Set in what the film calls “Dick Cheney’s America,” Teller plays Packouz, the workhorse in the partnership, with Jonah Hill as Diveroli, a bro partial to gold jewelry, black tracksuits, and Scarface references. But the two actors have a different relationship with guns. “I’ve pretty much always felt the same way about guns. I’m not a big fan of them,” Hill said. “I think the movie is really good at pointing out how ridiculously easy it was for these two guys to become gunrunners the way our government is currently structured in that world.” In terms of gun control, Hill said he’d like to see more oversight and “more heavy screening, and making it harder overall for people to get guns.”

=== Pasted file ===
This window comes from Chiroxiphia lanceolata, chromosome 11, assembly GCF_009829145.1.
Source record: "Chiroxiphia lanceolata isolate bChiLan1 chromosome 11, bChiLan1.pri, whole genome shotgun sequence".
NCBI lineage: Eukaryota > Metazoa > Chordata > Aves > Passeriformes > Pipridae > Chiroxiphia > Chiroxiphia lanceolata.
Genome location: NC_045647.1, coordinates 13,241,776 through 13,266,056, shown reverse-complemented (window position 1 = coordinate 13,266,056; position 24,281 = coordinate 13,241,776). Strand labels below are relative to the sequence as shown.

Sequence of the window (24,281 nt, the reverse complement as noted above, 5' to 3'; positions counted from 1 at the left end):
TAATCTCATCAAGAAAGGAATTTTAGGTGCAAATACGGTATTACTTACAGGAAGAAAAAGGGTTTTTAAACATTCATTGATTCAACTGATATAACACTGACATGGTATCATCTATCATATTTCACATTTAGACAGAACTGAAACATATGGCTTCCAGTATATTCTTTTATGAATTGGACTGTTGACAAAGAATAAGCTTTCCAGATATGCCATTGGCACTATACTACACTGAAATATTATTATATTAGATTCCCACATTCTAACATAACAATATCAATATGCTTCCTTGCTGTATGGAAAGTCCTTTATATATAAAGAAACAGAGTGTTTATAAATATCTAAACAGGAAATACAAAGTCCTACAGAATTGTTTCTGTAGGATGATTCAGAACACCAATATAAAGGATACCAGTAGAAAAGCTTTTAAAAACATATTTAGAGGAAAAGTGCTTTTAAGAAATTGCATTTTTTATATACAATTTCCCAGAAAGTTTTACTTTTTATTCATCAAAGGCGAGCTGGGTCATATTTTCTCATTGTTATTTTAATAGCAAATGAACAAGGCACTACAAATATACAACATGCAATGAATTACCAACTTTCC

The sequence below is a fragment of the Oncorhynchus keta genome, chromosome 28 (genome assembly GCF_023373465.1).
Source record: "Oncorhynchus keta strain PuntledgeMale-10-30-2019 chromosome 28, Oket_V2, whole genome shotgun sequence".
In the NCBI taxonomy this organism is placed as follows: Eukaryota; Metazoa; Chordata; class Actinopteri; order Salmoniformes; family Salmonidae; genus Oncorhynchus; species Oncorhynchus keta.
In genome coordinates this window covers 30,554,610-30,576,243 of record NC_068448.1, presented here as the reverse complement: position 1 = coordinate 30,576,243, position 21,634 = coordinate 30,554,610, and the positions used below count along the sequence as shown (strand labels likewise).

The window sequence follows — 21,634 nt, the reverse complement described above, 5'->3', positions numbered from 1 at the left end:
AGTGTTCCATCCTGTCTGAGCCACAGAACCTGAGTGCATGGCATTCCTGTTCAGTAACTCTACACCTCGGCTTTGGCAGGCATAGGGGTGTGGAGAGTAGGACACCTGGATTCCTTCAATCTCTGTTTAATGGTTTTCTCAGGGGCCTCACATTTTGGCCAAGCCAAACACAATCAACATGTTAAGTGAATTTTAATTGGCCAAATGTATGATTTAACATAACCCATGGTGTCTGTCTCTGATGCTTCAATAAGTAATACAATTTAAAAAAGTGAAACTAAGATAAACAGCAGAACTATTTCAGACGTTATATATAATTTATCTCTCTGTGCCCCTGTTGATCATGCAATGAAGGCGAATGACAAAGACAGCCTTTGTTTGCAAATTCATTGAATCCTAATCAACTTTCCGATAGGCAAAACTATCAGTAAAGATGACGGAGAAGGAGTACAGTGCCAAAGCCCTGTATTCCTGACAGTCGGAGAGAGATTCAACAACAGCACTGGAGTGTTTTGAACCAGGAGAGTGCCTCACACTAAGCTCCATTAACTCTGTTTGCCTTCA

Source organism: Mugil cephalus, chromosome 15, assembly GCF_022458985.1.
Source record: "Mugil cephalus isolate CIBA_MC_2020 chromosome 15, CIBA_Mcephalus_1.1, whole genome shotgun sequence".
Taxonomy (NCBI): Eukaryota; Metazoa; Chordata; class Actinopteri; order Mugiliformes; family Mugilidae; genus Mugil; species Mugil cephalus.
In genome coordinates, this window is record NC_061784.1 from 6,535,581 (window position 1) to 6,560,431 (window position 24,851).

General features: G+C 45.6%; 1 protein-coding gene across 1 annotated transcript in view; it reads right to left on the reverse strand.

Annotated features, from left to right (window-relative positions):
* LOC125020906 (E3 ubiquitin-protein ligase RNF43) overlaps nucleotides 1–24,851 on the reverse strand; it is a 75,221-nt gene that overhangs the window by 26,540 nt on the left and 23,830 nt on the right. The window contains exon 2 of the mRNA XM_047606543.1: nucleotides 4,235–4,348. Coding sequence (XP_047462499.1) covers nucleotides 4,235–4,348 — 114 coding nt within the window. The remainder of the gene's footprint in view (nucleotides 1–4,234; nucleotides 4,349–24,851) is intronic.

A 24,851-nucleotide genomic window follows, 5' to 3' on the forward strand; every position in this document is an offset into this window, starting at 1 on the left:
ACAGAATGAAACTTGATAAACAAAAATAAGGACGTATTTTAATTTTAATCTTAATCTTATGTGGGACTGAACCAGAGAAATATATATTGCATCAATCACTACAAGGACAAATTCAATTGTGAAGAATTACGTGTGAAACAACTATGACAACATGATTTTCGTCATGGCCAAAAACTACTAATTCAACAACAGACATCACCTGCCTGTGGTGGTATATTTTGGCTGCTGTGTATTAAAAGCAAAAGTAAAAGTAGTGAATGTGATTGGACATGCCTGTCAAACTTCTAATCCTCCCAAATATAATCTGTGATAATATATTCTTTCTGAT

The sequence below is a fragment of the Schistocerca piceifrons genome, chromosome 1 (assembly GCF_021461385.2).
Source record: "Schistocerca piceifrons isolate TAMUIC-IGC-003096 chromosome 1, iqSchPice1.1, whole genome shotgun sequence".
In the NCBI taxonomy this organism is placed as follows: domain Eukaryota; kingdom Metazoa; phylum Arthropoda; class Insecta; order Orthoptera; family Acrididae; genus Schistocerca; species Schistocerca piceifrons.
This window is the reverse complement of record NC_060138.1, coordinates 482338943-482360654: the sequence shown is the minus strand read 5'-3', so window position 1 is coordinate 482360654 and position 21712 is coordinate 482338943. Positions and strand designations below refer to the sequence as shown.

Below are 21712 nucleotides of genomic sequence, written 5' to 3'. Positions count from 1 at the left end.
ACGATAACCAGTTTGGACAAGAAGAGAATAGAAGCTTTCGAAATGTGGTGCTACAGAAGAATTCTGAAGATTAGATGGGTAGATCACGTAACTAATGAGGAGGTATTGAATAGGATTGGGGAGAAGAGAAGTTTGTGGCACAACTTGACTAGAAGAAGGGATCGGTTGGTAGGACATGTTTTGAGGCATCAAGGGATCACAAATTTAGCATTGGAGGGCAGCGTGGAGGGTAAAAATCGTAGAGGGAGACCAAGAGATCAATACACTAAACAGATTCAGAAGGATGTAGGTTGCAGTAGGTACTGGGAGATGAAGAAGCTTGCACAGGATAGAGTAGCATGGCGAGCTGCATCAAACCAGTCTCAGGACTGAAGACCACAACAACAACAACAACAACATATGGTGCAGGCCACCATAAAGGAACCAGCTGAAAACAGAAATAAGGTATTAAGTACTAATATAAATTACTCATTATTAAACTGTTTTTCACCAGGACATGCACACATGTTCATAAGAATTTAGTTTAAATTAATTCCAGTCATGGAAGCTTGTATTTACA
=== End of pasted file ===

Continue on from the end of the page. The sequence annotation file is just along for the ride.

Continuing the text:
Teller is a little more comfortable with guns. “I’ve always had a respect for guns,” he said. “Once I got into a pretty rural town of Florida, it was not uncommon for your buddy’s dad to have a gun rack.” He said that he would be going duck hunting soon. “I’m going hunting this fall in North Dakota, so I’ll have my hunter’s safety [license] and everything. If you are going to use a weapon, just make sure that you’ve passed all the tests.” Be careful, Miles: This isn’t Nintendo! Source: www.vulture.com